Mimulus or musk

A mystery parcel turned up a few days ago from Jersey plants, containing 70 mimulus plants! Apparently I had ticked a box to receive a mystery bonus box of plants. So I felt even more like the old woman who lived in the shoe, horticulturally speaking.  If I could find something to line my hanging baskets with, I could start to move some plants on. I have eight basket frames. Ingenuity will come up with an answer I am sure, the garden centre had run out of fancy liners, which are expensive anyway, As my face still looks like a road crash, and I can hardly see out of one eye, I will look round the house to find something, – how about old woolly jumpers in a woodland shade. – we certainly have a lot of them about!

Food production round up. – the raised bed crop of pak choi are fully grown and we have started to eat them before they bolt. Bolting has been a problem for me this spring, due to the immense drought I think. but some of my red onions were in danger of producing flower heads, and the leeks all developed hard centres, not bad if you cook them, – quite tasty, but not the ideal way they should go.

 Lettuce in the raised bed, and in the allotment bookcase bed are all thriving. My radishes too have grown up nicely, so we are never short of salads.  The asparagus is over for now, and I will leave any future spears to grow on.  The broad beans are high and loaded with blossom. I staked and protected them with a string cordon when we had winds last week.

  Over the last weekend we had a full day of steady rain which has been of immense benefit. Rhubarb is producing well, and the strawberries are laden with berries. The woodash from the bonfires I fed to them really set them off.  I just have to have a stratgegy of helping them turn red without every bird, mouse, squirrel and slug in Derbyshire getting to them before I do!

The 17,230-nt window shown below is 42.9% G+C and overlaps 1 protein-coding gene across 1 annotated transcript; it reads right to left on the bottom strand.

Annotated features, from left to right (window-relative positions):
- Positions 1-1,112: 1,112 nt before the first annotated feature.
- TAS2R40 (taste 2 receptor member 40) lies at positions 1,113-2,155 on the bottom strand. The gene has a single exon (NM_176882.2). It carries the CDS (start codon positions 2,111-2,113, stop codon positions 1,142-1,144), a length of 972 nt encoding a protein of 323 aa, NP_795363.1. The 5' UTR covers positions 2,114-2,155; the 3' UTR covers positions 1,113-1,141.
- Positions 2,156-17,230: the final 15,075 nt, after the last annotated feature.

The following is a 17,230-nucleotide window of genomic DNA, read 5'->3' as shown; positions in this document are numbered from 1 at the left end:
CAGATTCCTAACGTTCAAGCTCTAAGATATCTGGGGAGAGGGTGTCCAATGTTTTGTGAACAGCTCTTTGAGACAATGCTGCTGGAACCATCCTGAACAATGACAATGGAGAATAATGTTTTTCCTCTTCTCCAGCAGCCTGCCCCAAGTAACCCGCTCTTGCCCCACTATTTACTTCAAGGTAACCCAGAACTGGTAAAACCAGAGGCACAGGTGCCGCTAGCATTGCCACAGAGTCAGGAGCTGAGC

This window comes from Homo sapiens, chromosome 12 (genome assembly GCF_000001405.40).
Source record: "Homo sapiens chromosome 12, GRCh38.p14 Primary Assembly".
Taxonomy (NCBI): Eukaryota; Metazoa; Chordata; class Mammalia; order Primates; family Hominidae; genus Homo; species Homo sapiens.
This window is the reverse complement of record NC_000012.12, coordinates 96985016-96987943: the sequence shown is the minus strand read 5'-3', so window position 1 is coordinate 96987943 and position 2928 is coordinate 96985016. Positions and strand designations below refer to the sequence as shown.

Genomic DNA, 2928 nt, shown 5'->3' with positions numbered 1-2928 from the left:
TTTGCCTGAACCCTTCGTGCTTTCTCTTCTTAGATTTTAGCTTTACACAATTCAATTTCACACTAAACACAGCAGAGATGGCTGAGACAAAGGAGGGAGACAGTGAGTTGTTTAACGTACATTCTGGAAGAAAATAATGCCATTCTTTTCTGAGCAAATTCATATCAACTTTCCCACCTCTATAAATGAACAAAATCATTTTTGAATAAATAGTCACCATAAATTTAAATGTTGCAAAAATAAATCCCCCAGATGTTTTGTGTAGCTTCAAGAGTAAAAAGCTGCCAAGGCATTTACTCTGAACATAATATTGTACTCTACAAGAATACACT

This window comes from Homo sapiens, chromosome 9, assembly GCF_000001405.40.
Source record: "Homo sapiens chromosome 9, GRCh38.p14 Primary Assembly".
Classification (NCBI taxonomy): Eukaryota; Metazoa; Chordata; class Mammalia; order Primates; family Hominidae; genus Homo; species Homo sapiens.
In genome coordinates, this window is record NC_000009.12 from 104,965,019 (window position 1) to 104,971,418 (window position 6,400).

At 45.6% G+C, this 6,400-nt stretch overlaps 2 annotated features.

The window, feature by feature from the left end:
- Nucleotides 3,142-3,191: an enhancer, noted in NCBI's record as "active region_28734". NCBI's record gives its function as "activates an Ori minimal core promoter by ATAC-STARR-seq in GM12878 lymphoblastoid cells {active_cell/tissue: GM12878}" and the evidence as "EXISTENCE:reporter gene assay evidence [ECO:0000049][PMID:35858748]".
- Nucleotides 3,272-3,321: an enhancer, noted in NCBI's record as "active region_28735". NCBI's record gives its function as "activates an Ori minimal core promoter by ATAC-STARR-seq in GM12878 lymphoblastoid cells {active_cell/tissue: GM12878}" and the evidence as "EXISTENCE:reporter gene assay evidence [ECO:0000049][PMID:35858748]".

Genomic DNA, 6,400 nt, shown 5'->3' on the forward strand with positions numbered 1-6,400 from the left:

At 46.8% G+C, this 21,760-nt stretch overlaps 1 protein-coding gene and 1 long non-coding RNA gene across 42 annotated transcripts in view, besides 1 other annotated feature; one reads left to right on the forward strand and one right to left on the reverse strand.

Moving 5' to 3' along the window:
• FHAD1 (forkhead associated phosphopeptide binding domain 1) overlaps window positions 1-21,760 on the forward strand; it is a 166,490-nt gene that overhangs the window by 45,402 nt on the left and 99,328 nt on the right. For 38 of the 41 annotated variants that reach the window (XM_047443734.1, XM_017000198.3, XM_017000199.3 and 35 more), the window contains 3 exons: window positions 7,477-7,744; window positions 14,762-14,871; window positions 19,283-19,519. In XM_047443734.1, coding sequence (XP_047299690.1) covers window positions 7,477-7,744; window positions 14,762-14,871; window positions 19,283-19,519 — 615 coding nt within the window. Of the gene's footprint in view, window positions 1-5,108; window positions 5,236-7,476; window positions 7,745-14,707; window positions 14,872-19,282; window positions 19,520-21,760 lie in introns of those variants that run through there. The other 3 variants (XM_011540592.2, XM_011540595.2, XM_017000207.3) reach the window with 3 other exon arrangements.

I planted out  two square metres of cauliflower and cabbage plants the other day, I covered them with net tunnels against the  birds, and sprinkled organic slug pellets around each plant. Hmm. Next day went to inspect, every one had been eaten by slugs who also seem to have eaten the pellets.  I think I might abandon brassicas on the allotment and plant a load of potatoes in their spot from a sack in the pantry which have all chitted, and may make a late maincrop.

 I also have all the courgettes and marrows who want to be planted, but slugs go for them as well, so I have decided to construct a hotbed from another donated old bookcase, Lined it with cardboard, as I am following the principle of a US idea of building a garden up from nothing. I have a heap of stable manure and compost and of course huge piles of compost heaps from David’s hen hut cleanings out. We are never short of organic matter round here!  Slugs can’t get into a hotbed so easily. I will smear vaseline all along the edges of the wood frame.

The allotment has a huge crop of red poppies in full flower right now, and a load of little borage seedlings popping up as well. The bees look happy. I am wondering if the poppy seeds would be edible? – ever the peasant!

About mrsgarnettsgarden

After a life in International Development where I have seen many resililent women farmers bring abundance out of almost nothing, I'm now more often at home in Derbyshire with my husband David, a retired Archdeacon who runs the churches on the Chatsworth estate. Our garden and my allotment are the setting for a little diary of plants and pottering, aided and abetted by our dogs, Spaniel jess, and Collie, Pip. David is a hen fanatic so the chicken runs encroach ever nearer the house. I work freelance as an assessor for Comic Relief International grants, and also run a little not for profit agency to help African women get going in business, called "Lasting Solutions."
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